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WILLIAM STUBBS Seventeen lectures on the study of medieval and modern history and kindred subjects


Sir John Froissart's Chronicles of England, France, Spain and the Ajoining Countries from the latter part of the reign of Edward II to the coronation of Henry IV in 12 volumes 

Chronicles of Enguerrand De Monstrelet (Sir John Froissart's Chronicles continuation) in 13 volumes 

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Seventeen lectures on the study of medieval and modern history and kindred subjects
page 231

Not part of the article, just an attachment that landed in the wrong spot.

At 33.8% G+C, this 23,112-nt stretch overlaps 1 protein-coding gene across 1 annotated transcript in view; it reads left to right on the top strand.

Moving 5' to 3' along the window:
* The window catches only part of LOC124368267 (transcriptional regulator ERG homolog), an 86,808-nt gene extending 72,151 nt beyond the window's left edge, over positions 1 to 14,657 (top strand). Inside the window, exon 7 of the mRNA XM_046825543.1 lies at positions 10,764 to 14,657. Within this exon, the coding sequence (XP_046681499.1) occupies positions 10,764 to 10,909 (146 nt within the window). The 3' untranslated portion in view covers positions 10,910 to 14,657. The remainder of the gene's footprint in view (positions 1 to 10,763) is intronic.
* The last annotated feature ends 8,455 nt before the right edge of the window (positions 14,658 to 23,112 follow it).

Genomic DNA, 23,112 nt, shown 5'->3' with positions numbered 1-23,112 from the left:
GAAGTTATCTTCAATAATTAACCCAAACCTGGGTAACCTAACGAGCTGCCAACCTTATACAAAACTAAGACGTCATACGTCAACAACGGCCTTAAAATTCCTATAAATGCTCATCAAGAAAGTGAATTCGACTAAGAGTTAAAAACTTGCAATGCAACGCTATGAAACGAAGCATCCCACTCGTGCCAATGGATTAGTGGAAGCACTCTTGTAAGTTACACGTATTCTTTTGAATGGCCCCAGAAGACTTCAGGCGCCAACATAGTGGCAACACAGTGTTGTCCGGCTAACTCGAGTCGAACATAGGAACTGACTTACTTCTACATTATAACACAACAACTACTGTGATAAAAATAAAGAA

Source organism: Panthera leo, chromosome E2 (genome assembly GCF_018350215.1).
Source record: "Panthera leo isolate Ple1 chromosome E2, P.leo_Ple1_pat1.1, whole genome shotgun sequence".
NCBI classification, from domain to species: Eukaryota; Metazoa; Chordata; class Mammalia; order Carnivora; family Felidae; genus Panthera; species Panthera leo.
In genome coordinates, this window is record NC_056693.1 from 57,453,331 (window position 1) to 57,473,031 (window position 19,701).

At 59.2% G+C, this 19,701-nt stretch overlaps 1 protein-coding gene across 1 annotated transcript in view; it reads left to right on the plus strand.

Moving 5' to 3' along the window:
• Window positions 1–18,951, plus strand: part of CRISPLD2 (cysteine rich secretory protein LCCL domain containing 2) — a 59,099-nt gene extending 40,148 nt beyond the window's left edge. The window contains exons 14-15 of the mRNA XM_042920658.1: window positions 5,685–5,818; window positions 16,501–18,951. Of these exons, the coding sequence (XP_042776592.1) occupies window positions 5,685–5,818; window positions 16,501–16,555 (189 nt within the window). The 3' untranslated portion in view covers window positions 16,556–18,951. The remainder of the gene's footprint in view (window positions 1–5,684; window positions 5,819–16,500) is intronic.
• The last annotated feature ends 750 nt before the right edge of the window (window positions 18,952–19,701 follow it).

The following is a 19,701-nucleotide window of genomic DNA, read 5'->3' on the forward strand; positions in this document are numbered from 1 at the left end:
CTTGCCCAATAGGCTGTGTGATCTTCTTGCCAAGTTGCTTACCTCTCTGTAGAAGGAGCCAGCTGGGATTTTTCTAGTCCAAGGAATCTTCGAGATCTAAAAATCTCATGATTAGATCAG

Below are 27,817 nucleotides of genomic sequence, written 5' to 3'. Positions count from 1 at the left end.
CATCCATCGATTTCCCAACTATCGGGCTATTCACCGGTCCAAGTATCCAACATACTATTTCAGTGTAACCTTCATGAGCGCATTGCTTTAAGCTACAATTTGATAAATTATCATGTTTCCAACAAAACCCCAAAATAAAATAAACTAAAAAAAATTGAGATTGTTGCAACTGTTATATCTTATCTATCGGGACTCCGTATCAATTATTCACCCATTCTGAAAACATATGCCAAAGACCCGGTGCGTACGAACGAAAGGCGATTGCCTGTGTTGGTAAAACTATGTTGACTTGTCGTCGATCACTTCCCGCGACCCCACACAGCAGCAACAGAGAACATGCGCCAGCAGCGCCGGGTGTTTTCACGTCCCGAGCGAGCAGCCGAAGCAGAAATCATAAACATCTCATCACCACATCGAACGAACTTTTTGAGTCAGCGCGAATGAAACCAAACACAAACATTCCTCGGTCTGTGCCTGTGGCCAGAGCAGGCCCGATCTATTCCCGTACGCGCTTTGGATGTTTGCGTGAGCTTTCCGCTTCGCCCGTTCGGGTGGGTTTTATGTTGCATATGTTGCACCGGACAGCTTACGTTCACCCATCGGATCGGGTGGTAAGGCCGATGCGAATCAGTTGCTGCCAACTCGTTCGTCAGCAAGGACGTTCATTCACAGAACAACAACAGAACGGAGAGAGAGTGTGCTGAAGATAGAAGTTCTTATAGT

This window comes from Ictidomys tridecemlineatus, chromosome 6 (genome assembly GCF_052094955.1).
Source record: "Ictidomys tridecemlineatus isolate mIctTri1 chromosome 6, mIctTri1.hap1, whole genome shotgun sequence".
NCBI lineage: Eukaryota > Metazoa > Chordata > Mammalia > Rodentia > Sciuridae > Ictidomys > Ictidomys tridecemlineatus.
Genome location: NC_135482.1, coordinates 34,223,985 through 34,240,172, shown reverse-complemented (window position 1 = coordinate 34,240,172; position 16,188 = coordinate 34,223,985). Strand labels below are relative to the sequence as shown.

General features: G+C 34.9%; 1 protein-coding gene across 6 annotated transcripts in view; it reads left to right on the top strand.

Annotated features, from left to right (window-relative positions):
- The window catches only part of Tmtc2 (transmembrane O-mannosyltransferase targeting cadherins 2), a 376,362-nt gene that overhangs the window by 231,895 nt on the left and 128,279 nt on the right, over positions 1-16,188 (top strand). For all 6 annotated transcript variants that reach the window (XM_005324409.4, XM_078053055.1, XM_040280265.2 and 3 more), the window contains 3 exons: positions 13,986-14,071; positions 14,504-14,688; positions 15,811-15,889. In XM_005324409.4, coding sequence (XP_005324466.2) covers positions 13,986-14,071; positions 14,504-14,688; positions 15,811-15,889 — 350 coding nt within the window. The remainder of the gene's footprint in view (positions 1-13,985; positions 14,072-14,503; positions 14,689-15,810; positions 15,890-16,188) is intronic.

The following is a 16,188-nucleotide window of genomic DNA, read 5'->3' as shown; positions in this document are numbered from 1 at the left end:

Vili.] TROUBLES. seems most probable, he was desperate ; and his family took the lead in getting rid of him. He was assassinated by a body of nobles, who acted with the concurrence of his brother John, the prince of Antioch, on the 16th of January, 1369. His wife was Eleanor of Aragon ; and it was this connexion, no doubt, that gave him a higher place than his predecessors had enjoyed in the estimation of the Western kings. Peter II, who succeeded him, was a boy of thirteen ; his uncle John acted as regent. Peter reigned till 1382. He avenged his father's death by murdering his uncle in 1375. His reign witnessed a fatal rupture between the Venetians and Genoese, which accelerated the fate of Cyprus. The representatives of the two republics quarreled about precedence at the coronation: the court decided in favour of Venice. This was complicated by a quarrel between the queen-mother and the prince of Antioch. The Genoese took up arms and overran the whole island. The boy king was taken prisoner, and to secure his ransom had to pledge Famagosta to the Genoese. This great city and the port, which Sir John Mandeville thought the finest in the world, was permanently lost to the kings, for it was subsequently made over to the Genoese altogether in order to obtain the release of James, the king's uncle and successor, who had been detained as a hostage by the admiral Fregoso. The particular interest which attaches to the struggle of Venice and Genoa,—a struggle which only ended when the Levant was left to the Turks, and was one great cause of the abridgment of Christendom at the close of the middle ages,— and the glorious exploits of the knights of Rhodes, however close to our subject, are far too wide and engrossing topics to be discussed incidentally. But the fate of Armenia, where the very succession of the kings is very obscure, demands a word. The first Latin king, according to the native his

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